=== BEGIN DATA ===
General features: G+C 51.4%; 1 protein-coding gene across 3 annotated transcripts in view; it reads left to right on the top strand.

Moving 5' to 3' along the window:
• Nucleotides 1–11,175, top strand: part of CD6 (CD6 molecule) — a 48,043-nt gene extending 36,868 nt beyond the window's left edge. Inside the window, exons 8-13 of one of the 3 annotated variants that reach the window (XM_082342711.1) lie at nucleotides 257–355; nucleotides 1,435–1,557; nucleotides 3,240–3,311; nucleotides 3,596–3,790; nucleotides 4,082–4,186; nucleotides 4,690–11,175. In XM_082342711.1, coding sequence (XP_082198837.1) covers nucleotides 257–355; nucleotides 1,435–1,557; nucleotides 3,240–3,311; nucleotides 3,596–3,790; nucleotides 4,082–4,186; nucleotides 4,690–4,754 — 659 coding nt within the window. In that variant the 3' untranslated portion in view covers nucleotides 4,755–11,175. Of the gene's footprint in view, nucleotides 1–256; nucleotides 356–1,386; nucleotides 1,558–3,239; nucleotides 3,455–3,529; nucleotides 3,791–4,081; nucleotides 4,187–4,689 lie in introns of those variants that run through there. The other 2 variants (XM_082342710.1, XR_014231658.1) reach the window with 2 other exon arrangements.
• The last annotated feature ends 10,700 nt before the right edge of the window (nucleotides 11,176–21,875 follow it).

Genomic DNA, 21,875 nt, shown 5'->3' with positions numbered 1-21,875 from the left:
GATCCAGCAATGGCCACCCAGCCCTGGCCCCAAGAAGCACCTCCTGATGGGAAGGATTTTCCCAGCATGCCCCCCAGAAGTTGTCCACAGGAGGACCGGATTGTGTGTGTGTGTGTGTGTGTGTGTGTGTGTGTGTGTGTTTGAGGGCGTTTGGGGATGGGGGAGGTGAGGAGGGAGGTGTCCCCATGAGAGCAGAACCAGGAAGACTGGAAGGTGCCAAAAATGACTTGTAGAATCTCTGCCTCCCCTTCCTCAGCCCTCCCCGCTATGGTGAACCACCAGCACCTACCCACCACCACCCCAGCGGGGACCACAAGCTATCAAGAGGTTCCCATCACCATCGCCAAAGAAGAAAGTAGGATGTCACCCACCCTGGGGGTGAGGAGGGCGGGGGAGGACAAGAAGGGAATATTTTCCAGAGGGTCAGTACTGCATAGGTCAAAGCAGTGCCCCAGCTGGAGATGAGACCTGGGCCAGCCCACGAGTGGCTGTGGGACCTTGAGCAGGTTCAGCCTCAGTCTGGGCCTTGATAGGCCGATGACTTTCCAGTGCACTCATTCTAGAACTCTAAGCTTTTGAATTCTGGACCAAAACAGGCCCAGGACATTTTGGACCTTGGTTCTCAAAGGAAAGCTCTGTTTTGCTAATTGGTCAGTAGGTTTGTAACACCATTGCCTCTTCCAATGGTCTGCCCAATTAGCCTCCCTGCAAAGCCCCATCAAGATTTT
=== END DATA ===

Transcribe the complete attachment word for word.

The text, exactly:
General features: G+C 51.4%; 1 protein-coding gene across 3 annotated transcripts in view; it reads left to right on the top strand.

Moving 5' to 3' along the window:
• Nucleotides 1–11,175, top strand: part of CD6 (CD6 molecule) — a 48,043-nt gene extending 36,868 nt beyond the window's left edge. Inside the window, exons 8-13 of one of the 3 annotated variants that reach the window (XM_082342711.1) lie at nucleotides 257–355; nucleotides 1,435–1,557; nucleotides 3,240–3,311; nucleotides 3,596–3,790; nucleotides 4,082–4,186; nucleotides 4,690–11,175. In XM_082342711.1, coding sequence (XP_082198837.1) covers nucleotides 257–355; nucleotides 1,435–1,557; nucleotides 3,240–3,311; nucleotides 3,596–3,790; nucleotides 4,082–4,186; nucleotides 4,690–4,754 — 659 coding nt within the window. In that variant the 3' untranslated portion in view covers nucleotides 4,755–11,175. Of the gene's footprint in view, nucleotides 1–256; nucleotides 356–1,386; nucleotides 1,558–3,239; nucleotides 3,455–3,529; nucleotides 3,791–4,081; nucleotides 4,187–4,689 lie in introns of those variants that run through there. The other 2 variants (XM_082342710.1, XR_014231658.1) reach the window with 2 other exon arrangements.
• The last annotated feature ends 10,700 nt before the right edge of the window (nucleotides 11,176–21,875 follow it).

Genomic DNA, 21,875 nt, shown 5'->3' with positions numbered 1-21,875 from the left:
GATCCAGCAATGGCCACCCAGCCCTGGCCCCAAGAAGCACCTCCTGATGGGAAGGATTTTCCCAGCATGCCCCCCAGAAGTTGTCCACAGGAGGACCGGATTGTGTGTGTGTGTGTGTGTGTGTGTGTGTGTGTGTGTGTTTGAGGGCGTTTGGGGATGGGGGAGGTGAGGAGGGAGGTGTCCCCATGAGAGCAGAACCAGGAAGACTGGAAGGTGCCAAAAATGACTTGTAGAATCTCTGCCTCCCCTTCCTCAGCCCTCCCCGCTATGGTGAACCACCAGCACCTACCCACCACCACCCCAGCGGGGACCACAAGCTATCAAGAGGTTCCCATCACCATCGCCAAAGAAGAAAGTAGGATGTCACCCACCCTGGGGGTGAGGAGGGCGGGGGAGGACAAGAAGGGAATATTTTCCAGAGGGTCAGTACTGCATAGGTCAAAGCAGTGCCCCAGCTGGAGATGAGACCTGGGCCAGCCCACGAGTGGCTGTGGGACCTTGAGCAGGTTCAGCCTCAGTCTGGGCCTTGATAGGCCGATGACTTTCCAGTGCACTCATTCTAGAACTCTAAGCTTTTGAATTCTGGACCAAAACAGGCCCAGGACATTTTGGACCTTGGTTCTCAAAGGAAAGCTCTGTTTTGCTAATTGGTCAGTAGGTTTGTAACACCATTGCCTCTTCCAATGGTCTGCCCAATTAGCCTCCCTGCAAAGCCCCATCAAGATTTT